Being found on the Internet

Massimo during his presentationIn this post I will discuss some of the different ways people might be searching for you/your business on the Internet and in a few cases, with an increasing level of difficulty to be found.

There was a time when people would go on your website just when they knew you exist, perhaps after meeting you and they knew the URL of your website.  Then the search engines came along and we all got lazy.  Lazy because it’s no point anymore to look for the correct URL of a website; we search them using Google or other search engines of choice.  But how do we search for people, or a business?  We type a few words, a phrase into the search engine and check the results.  Most people will not bother to check beyond the first page of results so your aim should be to be on the first page of search results for all phrases you care about.

In order to make this example meaningful let’s assume you are called Joe Bloggs and you are a Massage Therapist in Cambridge. Here is the list of search terms in increasing order of difficulty to achieve:

Your name, service you offer and location

This should be your first goal to be found and the simplest way for people to find you on the Internet.   You should check now whether a search will work with one of the following sentences.  Obviously replace Joe Bloggs with your name, massage with your therapy and Cambridge with your location:

  • Joe Bloggs Massage Therapist in Cambridge
  • Joe Bloggs Therapist Cambridge
  • Joe Bloggs Massage Cambridge

If your website doesn’t appear on the first page of google then you should either speak to your web designer or someone who understands the most basic principles of Search Engine Optimisation (SEO).

Your name and therapy – e.g. Joe Bloggs Massage

This should also be relatively easy to achieve in the hope there is not another therapist with your name who offers the same therapy as you do.

Your name and location – e.g. Joe Bloggs Cambridge

This might be a bit more complicated and is very dependent on how common your name is.  If there is a famous person who has a name like yours and lives in your  town it will be very difficult for you to be found on the first page of a search.

Your therapy and location – e.g. Massage Cambridge

This is the most difficult to achieve, particularly if you are new in this business or in your location; depending on the therapy you are offering there might be tens, hundreds or thousands of other practitioners offering  the same therapy in your area.  If that’s the case you might try to optimise your website for the so called long tail searches, e.g. not just the simple therapy and location but adding some extra information like the issue you are trying to address: e.g. massage backache Cambridge.

SEO  is about helping your web pages to be found by the relevant search terms.  A few tips to improve your search ranking and results would be:

  • Have a decent looking, well written and professionally designed website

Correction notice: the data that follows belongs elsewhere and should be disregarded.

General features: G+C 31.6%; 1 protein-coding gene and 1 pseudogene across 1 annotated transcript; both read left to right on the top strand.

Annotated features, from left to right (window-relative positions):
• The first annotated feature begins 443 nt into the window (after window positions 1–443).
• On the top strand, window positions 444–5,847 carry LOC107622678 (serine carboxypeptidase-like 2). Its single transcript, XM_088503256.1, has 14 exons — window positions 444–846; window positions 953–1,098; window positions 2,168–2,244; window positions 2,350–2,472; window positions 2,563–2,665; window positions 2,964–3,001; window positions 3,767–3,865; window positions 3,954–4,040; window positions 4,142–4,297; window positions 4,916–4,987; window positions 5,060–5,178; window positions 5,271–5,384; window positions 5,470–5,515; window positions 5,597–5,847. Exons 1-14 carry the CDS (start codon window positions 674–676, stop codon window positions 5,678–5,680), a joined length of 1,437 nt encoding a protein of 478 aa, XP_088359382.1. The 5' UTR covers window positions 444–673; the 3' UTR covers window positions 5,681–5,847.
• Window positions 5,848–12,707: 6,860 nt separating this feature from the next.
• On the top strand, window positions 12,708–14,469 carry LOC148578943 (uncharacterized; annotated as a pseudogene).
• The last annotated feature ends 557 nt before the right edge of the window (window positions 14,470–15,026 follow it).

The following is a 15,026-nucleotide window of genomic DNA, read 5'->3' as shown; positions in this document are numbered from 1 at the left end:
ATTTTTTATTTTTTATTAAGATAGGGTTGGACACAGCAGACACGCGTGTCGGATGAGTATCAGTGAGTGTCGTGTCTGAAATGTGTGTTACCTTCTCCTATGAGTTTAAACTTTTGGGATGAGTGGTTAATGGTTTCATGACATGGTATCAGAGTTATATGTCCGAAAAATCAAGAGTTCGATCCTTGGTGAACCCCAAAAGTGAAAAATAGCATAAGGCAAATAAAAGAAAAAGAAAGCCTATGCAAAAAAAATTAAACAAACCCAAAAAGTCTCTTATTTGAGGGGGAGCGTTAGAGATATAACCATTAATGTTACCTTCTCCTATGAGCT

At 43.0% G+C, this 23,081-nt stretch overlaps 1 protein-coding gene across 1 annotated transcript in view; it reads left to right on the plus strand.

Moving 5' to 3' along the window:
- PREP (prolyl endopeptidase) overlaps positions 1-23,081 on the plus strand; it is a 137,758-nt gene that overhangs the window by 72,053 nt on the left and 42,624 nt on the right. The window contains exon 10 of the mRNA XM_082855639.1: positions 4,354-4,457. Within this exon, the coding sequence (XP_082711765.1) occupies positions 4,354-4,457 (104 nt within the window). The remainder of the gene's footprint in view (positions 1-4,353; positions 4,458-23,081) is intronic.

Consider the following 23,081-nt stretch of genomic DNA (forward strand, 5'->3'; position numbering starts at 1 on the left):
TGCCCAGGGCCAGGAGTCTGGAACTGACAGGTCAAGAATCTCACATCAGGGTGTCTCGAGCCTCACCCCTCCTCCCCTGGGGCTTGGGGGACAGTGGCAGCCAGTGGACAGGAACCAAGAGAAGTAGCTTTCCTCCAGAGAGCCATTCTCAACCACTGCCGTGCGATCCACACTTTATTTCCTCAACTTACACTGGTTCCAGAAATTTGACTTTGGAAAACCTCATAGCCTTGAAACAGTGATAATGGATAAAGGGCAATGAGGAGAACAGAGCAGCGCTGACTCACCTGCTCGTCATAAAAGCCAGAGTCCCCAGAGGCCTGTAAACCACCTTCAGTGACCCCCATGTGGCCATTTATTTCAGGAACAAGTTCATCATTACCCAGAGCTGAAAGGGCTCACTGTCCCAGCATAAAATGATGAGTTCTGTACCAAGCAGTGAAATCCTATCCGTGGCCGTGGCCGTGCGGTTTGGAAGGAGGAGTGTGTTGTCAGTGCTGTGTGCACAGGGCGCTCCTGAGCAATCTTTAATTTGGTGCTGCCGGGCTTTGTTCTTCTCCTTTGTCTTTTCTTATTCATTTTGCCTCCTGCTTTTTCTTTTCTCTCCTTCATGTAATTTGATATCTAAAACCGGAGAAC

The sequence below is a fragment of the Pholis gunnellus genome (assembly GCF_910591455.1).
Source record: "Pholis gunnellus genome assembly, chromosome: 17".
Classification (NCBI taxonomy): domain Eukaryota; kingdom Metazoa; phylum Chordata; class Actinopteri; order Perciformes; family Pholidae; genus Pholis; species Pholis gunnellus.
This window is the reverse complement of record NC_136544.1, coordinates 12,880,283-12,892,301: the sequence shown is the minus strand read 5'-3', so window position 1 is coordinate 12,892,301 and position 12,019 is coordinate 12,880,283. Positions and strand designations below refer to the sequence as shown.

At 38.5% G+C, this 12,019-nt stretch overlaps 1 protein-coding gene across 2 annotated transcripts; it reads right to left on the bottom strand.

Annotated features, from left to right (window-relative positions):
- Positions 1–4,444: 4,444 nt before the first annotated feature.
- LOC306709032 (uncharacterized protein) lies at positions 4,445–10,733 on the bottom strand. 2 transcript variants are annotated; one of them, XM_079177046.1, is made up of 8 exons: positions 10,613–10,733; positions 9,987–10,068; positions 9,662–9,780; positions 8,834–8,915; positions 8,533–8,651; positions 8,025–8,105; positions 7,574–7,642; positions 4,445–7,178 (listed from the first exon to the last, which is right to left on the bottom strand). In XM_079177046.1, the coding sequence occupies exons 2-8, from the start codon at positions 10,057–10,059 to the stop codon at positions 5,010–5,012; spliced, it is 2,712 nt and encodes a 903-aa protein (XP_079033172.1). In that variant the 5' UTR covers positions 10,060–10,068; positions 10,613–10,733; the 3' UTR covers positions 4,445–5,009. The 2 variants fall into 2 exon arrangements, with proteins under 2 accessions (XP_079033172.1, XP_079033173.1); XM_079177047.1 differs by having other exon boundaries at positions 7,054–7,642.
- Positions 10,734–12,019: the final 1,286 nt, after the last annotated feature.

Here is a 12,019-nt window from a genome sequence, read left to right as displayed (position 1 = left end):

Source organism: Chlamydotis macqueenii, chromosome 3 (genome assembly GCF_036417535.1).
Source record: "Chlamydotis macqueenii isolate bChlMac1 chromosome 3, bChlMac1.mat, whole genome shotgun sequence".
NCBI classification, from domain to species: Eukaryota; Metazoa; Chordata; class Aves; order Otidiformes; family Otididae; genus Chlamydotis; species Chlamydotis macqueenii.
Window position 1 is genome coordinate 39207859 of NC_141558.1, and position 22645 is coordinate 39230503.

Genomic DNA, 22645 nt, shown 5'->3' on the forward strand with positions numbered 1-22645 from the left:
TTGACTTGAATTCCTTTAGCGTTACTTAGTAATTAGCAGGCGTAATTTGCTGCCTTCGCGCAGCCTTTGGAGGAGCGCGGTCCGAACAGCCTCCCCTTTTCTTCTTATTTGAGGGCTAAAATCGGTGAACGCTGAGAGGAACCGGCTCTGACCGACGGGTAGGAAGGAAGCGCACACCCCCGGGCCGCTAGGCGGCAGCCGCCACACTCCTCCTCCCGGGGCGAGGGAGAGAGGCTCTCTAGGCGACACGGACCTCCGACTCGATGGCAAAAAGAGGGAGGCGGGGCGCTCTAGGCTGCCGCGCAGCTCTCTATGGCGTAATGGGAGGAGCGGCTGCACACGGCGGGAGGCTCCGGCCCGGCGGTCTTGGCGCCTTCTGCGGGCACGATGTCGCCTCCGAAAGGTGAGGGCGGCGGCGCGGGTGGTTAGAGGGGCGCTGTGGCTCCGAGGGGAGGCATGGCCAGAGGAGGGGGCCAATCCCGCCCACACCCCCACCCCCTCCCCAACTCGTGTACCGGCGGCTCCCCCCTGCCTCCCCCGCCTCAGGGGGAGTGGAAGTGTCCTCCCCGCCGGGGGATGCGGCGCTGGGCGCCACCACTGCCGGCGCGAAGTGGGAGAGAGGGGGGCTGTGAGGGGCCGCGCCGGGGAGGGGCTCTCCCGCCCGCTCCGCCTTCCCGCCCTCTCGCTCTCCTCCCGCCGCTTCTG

• Use WordPress as the content management system (CMS): WordPress has a structure which facilitates SEO.
  • Make sure that your WordPress installation has one of the relevant SEO plugins installed and properly configured
  • Keep your website fresh with new content (e.g. blogging) and add relevant articles about what you offer, how you offer it and so on

If you don’t know much, or anything at all, about SEO perhaps you should speak to an expert and see what he/she suggests.  Our affiliate marketing agency, Salus Marketing, is offering a broad range of marketing services including web design and SEO so you can get in touch and find out more about how we can help you.

Funnel marketing and health care

Massimo GaetaniI was recently chatting to a therapist who, quite unusually and interestingly enough, had proper marketing training as part of  her therapy course.  In fact it was an add-on course for an extra whopping £2,000 but nonetheless she had been exposed to the practicalities of marketing her business rather than being wrongly reassured that the phone will start ringing as soon as she qualifies as it happens in many cases.

I decided to write this post once I heard the approach that was taught to her in this expensive course where, instead of focussing specifically on marketing her health care business, they trained her in general marketing using a funnel approach which is usually applied to online marketing for e-books and other information products.

In a few simple words a funnel approach is where you have a combination of marketing tools to reach a large number of unqualified or semi qualified leads which you keep Emailing with information about your business and slowly move down into the funnel until they come out at the bottom as customers.  This is great for generic products which can be sold to generic people to address generic issues and across a wide geographical area, ideally the whole world.

I always predicate using blogging and social media to create and maintain a solid presence online which, if adequate in quality and frequency, will be found by search engines and connecting your content to the right audience which eventually can become your clients. When a therapist works in a specific geographical area offering therapy to the local community she/he will soon realise that using a funnel approach to attract clients toward her or their business will be very hard.  Main reasons are:

  • People are either shopping around for a specific solution to a health problem or they are not; so if the advert appears in front of the second category of people they naturally ignore it
  • People will not be looking to share their contact details now and get caught into the funnel expecting to be using a therapy later

While funnel marketing can be used to market and sell products or services which can be progressively pushed toward customers I would not suggest to use this approach to market and promote therapies which are usually requested as remedial treatments rather than preventive actions.